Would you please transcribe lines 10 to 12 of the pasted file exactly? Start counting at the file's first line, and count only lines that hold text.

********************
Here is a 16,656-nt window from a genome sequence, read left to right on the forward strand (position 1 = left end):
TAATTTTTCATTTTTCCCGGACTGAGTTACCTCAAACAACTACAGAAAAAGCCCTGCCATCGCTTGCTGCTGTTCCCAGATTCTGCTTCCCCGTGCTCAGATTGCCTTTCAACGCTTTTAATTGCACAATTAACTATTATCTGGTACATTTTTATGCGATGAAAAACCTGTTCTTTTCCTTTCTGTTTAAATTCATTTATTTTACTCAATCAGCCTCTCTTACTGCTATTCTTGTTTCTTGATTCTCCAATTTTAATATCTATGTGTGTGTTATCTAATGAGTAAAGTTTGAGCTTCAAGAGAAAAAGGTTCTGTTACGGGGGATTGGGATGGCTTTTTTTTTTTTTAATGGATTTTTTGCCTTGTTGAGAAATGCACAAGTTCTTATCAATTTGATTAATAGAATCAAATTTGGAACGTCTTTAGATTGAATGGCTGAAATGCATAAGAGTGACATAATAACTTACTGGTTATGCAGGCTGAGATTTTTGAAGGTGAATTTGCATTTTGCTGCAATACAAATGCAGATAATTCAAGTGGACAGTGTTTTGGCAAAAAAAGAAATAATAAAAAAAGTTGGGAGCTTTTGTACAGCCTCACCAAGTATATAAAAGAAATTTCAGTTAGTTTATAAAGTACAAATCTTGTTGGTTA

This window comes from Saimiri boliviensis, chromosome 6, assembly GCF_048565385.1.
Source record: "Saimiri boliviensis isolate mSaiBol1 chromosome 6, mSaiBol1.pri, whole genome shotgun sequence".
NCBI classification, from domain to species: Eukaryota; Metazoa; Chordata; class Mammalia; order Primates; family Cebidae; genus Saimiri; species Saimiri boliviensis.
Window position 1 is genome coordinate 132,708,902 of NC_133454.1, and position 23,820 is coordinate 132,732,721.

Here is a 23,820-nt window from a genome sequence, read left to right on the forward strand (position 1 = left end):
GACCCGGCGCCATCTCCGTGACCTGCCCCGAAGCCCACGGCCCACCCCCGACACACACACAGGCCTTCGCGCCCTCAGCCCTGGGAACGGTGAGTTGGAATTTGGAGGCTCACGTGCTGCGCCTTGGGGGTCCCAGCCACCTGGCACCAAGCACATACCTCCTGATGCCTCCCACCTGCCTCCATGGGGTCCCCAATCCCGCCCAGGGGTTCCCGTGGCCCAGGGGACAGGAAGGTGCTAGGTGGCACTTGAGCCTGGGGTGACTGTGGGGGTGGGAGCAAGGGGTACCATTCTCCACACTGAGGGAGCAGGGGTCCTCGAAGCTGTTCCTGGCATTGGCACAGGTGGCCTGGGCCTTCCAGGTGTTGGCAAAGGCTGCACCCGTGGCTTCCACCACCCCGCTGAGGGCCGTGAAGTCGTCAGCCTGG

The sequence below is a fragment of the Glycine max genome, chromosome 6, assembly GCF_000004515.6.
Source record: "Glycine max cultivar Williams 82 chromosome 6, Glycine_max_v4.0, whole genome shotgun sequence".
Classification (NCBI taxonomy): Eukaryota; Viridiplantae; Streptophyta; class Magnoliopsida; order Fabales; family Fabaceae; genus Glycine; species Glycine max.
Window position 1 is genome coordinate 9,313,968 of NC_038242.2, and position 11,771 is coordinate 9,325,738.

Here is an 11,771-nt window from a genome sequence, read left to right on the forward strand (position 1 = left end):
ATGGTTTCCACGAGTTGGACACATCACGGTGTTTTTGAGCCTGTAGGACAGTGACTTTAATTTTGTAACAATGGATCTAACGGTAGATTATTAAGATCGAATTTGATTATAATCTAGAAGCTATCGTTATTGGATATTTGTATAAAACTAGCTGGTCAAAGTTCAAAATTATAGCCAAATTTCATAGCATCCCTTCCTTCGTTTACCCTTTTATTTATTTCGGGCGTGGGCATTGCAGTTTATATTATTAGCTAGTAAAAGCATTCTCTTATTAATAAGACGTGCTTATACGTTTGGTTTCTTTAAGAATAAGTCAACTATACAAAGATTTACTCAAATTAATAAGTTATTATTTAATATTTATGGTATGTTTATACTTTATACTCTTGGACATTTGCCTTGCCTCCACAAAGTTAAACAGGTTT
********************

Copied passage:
Source record: "Glycine max cultivar Williams 82 chromosome 6, Glycine_max_v4.0, whole genome shotgun sequence".
Classification (NCBI taxonomy): Eukaryota; Viridiplantae; Streptophyta; class Magnoliopsida; order Fabales; family Fabaceae; genus Glycine; species Glycine max.
Window position 1 is genome coordinate 9,313,968 of NC_038242.2, and position 11,771 is coordinate 9,325,738.